While credit unions are not eligible to become B Corps because of their not-for-profit status, this triple bottom line still applies (and they can still use the freely available assessment to measure their impact). The most effective credit union leaders I know are not laser focused on asset size and financial growth, but give equal weight to the environmental, social, and economic health of the communities they serve.

 

3. The best leaders lead with love

Does love have a place in business? Some might say no, but I heartily disagree.

We like to pretend that business isn’t “personal,” but behind every rational action, plan, and decision lie a collection of non-rational feelings that actually guide our behaviors. And I think love is the most important one. Why? Because love is a radical act. To love someone says you are willing to give generously and have the hard conversations that are necessary to keep building a relationship.

“Good business,” in my opinion, is about engaging from the heart, not just the head. But we all know love can be hard. It’s a lot messier than numbers on a balance sheet. So how do we build our “love skill set?” How do we meaningfully engage from the heart while navigating strategic plans and gross margins?

I’ve been so intrigued by these questions that I pursued a certification in marriage counseling to help me answer them. Here are the five “from the heart” skills I’ve brought from that training to PixelSpoke:

  1. Growing our emotional bank accounts with others. (Maybe this should be called the “emotional credit union account?” Sadly, we didn’t coin the term!) Just like a real deposit account, you need to deposit more than you withdraw to stay healthy. Marriage expert John Gottman asserts that when we appreciate and authentically connect with our team and clients, we’re making deposits. When we turn away, we’re making a withdrawal. Barbara Frederickson, professor at University of North Carolina at Chapel Hill, suggests aiming for at least a 3:1 ratio of deposits to withdrawals, because this is the magic tipping point above which teams and individual relationships naturally become more positive. Below this point, they spiral into more negativity.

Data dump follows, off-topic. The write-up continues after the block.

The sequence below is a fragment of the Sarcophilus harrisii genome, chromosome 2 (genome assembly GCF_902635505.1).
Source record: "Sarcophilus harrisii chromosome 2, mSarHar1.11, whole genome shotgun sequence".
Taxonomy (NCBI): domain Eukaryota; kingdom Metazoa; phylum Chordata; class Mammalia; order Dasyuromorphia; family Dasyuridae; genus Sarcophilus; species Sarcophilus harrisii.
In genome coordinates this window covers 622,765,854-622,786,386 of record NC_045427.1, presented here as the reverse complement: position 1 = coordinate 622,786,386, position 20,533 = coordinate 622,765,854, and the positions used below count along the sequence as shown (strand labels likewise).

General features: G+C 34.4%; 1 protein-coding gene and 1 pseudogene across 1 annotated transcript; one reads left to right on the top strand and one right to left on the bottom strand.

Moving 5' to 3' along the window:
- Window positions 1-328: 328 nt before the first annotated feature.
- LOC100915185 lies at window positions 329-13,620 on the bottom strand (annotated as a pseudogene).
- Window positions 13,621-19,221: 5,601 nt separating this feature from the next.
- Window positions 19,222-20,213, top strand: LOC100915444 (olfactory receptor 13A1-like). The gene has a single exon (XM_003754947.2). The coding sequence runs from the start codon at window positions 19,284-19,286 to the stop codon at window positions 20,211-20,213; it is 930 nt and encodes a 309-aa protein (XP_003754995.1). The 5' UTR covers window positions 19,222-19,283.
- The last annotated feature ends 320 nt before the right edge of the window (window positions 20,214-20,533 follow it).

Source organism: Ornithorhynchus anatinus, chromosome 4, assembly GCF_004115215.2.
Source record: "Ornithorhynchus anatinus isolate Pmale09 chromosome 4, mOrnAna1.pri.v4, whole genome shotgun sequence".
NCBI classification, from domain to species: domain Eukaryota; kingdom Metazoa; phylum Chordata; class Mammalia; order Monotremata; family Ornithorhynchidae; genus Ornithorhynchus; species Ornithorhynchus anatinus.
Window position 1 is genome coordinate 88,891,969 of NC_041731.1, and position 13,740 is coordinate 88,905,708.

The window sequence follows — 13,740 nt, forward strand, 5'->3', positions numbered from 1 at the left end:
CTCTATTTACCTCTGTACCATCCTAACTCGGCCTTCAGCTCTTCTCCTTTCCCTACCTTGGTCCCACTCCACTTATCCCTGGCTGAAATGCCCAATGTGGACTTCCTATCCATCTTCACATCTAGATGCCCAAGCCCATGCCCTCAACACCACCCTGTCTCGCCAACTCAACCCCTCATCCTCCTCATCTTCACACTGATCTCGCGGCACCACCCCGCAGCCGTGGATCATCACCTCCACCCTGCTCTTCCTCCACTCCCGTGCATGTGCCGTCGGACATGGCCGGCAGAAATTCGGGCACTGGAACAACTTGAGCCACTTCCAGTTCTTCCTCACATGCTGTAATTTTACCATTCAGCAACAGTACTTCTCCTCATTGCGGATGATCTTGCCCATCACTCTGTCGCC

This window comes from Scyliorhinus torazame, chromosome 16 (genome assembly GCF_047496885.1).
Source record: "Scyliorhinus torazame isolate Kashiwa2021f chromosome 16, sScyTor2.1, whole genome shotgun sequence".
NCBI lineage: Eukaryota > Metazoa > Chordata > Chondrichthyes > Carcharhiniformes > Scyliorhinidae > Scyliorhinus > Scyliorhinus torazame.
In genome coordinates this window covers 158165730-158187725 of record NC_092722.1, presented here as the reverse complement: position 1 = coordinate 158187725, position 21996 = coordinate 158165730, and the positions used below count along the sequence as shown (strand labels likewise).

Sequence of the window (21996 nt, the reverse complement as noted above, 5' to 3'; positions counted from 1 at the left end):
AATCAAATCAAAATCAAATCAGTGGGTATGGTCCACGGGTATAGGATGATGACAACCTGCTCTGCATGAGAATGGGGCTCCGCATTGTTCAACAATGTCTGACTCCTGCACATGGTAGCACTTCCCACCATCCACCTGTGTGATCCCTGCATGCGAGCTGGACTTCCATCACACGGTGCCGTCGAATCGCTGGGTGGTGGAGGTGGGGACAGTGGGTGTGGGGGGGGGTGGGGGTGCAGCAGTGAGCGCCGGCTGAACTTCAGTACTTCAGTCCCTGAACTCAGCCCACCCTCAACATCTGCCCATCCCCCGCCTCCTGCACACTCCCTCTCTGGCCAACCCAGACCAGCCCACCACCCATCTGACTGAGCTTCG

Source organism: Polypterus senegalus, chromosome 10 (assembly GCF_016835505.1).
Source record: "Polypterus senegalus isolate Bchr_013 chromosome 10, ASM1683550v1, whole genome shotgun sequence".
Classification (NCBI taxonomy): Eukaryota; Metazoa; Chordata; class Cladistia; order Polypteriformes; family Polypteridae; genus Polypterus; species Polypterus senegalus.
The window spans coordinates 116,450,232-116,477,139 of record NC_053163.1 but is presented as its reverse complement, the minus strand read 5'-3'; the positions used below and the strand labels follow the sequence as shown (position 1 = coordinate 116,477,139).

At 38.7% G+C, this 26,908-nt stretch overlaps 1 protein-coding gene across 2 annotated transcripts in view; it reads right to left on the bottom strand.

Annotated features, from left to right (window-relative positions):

2. Taking time to listen and reflect. I like to think of this as Deep Listening, which revolves around listening for understanding rather than agreement. So often I find that when I see someone struggling, their most basic desire is just to be seen and heard fully by another person. I can offer more by staying in this space rather than jumping to solutions.
  3. Acknowledging emotions. Again, as much as we like to believe that we are rational creatures, particularly in a work context, the reality is that we bring our emotions to everything we do. Getting in touch with our own feelings and working to understand others’ feelings (instead of making assumptions) is key to a healthy team dynamic. I often consult this handy feelings list from the Center for Nonviolent Communication.
  4. Understanding needs. Needs and emotions are invariably tied up in one another, but figuring out what it is that we or other team members are needing, particularly in times of conflict, can help us work toward constructive next steps instead of getting caught in zero-sum positions. Once the need has been identified, options for alternate solutions begin to surface. Here is a helpful list of needs from the same folks.
  5. Making positive requests. This one is beautiful in its simplicity but often shockingly hard to do in practice. I want to work on asking for what it is that I do want, instead of focusing on what it is that I don’t It’s easy to say that you want someone to stop stressing you out. It’s difficult to ask if they would be willing to check in with you to see if it’s a good time for feedback before they deliver it. And it’s even harder to accept that they might say “no.” But in my experience, making demands does not lead us toward greater connection and stronger relationships.

If there’s one thing I know for certain, it’s that I’ve screwed up multiple times throughout my tenure at PixelSpoke. That’s part of life. We often say or do things that are unskillful, dismissive, or inconsiderate. Without a healthy emotional bank account, and without the tools to meaningfully engage, we can cause suffering and damage that may have long-lasting implications for team morale.

Love doesn’t mean we do everything right. It just means that we’re committed to doing the hard work.

***

As for me, I’m looking forward to moving into an advisory role in 2024 where I will still be helping to guide the strategy of the company with our amazing leadership and board. I am so excited to welcome our former Chief Operations Officer, Katie Stone, as PixelSpoke’s new CEO and our former Chief Creative Officer, Dave Drouin, as President.

During their combined 23-year tenure at PixelSpoke, they have both already learned so much from the credit union, cooperative, and B Corp movements. I know they will draw heavily from our “Curiosity with a Purpose” core value in the coming years to lean into these leadership lessons and quite likely, learn new lessons of their own.

 

This article originally appeared on CUInsight.

You might also be interested in:

The Power of Small: What We Can Learn from Express Credit Union
Podcast Podcast Icon
Pushing Past No: How Verity Credit Union is Challenging the Status Quo
Podcast Podcast Icon
How Self-Help Credit Union Helps Communities Help Themselves
Podcast Podcast Icon